Several years ago I read, and reviewed a book, Wisdom Paradox, about the effect of aging on our brain. The author made the point that our brain works differently as we age. Our mind has the potential to get stronger as the brain itself actually deteriorates in a physical sense. We gain the ability to more effectively analyze information and come to new conclusions to help us. Many of the neurons in our brain do die, but are replaced by other neurons that keep pace. The key point of that post was that we can gain wisdom and insight as we age.
Let's assume the author is correct: our mind can be stronger at 65 than 25 because we have gathered life experiences, both good and bad, for decades. Our brain sorts and connects all the electrical impulses in such a way that we are left with the ability to make better choices and decisions.
So, today I'd like your input. Can you share an example of how failures or successes in your past taught you important lessons that have helped you as you have aged? Do you find your earlier life experiences have resulted in an extra dose of wisdom now? Have you learned valuable lessons from simply being alive this long?
Maybe you disagree with the book's premise...that your younger mind reacted more quickly to a problem or seemed to generate lots of solutions? Now, you seem to fall back on the safe and customary responses rather than plot a fresh course.
I think it will be interesting for us to share stories how the effects of our aging brain and mind have served us during our retirement. To get the process started I'll share an example.
|Would you take advice from this man?|
By my 34th birthday I was advising the ABC Radio networks. I had helped write a ground-breaking study for the Associated Press that help change the style of radio news. Radio stations were competing for my services. I was unstoppable. I was convinced I was smarter than most. I owned the golden goose.
Not so fast. This attitude threatened my relationship with my wife and kids. It harmed my business because I rarely accepted someone else's fresh ideas. I didn't work to live, I simply lived to work. Ultimately, within 16 years I either became much dumber or I was never that smart to begin with: my business went into the toilet along with my invincible attitude. The illusion of control turned out to be just that: an illusion.
Fast forward several years from that point and I had that proverbial slap upside the head. I finally was able to analyze the decisions I had made on how I had lived my life. I could see the flaws in my world view. Quite clearly I was able to put together all the pieces of my life. I could see that where I had ended up should not have been a surprise. It was a direct result of my lack of life experiences and inflated ego. I had achieved success too easily and at too young an age.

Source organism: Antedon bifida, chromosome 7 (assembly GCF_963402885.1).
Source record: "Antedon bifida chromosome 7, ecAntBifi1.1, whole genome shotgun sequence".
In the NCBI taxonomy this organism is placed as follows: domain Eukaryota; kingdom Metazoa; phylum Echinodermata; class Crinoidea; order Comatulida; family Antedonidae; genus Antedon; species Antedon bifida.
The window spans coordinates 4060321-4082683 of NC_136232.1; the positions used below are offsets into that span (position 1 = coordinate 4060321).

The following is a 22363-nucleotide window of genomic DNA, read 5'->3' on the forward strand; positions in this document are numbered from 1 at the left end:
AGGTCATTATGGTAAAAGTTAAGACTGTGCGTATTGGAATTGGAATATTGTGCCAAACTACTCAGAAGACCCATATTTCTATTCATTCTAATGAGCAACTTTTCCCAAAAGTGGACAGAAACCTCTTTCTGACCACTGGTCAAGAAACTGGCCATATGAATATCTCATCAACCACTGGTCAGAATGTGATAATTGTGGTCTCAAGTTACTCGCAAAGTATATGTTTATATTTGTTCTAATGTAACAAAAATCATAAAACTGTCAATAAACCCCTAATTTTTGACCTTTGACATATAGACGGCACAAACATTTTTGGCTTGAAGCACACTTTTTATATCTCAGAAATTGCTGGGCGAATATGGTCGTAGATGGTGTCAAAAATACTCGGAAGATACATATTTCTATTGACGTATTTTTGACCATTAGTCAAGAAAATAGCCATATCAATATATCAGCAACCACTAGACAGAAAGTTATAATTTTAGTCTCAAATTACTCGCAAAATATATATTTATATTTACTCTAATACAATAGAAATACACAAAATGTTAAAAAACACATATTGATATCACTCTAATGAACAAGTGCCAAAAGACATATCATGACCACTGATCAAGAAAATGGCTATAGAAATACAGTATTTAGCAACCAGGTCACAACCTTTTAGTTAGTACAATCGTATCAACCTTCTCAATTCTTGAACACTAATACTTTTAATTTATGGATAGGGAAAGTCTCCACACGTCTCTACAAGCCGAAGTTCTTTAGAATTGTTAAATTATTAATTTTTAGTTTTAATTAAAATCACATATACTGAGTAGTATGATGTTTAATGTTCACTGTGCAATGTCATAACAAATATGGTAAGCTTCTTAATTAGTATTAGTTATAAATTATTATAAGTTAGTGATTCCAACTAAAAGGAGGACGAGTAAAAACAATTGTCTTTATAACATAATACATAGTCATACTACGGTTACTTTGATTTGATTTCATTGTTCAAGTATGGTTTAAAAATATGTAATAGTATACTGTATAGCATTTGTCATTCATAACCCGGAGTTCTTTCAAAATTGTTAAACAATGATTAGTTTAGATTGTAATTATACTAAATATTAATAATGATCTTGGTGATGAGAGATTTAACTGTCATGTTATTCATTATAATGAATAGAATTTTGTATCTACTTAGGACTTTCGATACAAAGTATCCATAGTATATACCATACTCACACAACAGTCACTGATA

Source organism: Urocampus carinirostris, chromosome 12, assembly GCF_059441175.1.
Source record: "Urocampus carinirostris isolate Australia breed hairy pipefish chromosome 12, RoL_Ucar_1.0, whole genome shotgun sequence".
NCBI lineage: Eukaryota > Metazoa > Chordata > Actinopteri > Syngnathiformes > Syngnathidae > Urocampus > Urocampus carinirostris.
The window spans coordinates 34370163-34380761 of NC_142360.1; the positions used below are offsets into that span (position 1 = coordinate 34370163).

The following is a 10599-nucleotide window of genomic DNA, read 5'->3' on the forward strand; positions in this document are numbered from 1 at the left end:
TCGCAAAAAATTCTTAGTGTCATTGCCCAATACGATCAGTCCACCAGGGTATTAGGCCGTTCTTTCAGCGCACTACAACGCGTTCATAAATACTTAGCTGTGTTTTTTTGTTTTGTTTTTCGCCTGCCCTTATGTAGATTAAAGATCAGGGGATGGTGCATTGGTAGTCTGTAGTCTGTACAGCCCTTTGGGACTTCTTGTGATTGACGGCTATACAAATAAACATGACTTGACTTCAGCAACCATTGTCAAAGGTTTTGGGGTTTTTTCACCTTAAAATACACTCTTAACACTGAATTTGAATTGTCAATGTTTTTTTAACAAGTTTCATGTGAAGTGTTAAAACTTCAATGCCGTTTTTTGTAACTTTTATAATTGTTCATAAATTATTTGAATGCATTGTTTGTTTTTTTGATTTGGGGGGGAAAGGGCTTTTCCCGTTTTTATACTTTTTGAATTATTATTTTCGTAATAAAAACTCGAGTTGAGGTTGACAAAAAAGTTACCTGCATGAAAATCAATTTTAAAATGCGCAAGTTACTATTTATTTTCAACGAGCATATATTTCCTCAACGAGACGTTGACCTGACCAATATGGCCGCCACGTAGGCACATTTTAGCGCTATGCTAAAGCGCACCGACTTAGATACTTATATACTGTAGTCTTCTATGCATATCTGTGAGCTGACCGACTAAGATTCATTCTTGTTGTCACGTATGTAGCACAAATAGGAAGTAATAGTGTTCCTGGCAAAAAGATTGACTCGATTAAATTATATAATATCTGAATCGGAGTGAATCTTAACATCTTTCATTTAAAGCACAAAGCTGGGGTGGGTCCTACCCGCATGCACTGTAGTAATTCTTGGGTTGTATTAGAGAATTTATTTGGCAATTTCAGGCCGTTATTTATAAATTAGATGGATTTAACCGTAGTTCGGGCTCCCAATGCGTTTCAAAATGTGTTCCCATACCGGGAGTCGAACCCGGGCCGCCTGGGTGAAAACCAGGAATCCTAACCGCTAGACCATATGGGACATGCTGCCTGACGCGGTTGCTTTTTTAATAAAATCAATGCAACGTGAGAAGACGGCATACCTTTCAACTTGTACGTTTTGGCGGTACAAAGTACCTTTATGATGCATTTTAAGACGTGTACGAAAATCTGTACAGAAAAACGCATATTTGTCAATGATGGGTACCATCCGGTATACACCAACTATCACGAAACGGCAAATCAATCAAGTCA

Luckily, for me and those around me my mind has become much better at processing information and experiences. I know what it takes to live a life worth living. I understand a bit better the consequences of actions and attitudes. I am much quicker to listen to others and throttle my control gene. I have a better grasp of the difference between needs and wants.
I am not lamenting that I screwed up badly in my earlier days. The Wisdom Paradox makes the point that the experiences we have when we are younger are necessary for us to be "smarter" as we age. But, I am quite thankful that my (soon to be ) 71 year old mind is able to use my life experiences to help me live a life much more satisfying and complete and it has given me enough discernment to chart a more productive path.
OK...enough of my dirty linen flapping in the breeze. Can you think of a situation where your aging brain is actually stronger now than it was at some point in your youth? Are you better able to make sense of a crazy world and plot a path forward that is satisfying?
Or, can you cite an example where those youthful neurons zipping around inside your head gave you an advantage you'd like to have back? Not necessarily short term memory skills, but a feeling that creativity and and energetic learning are best seen in your rear view mirror?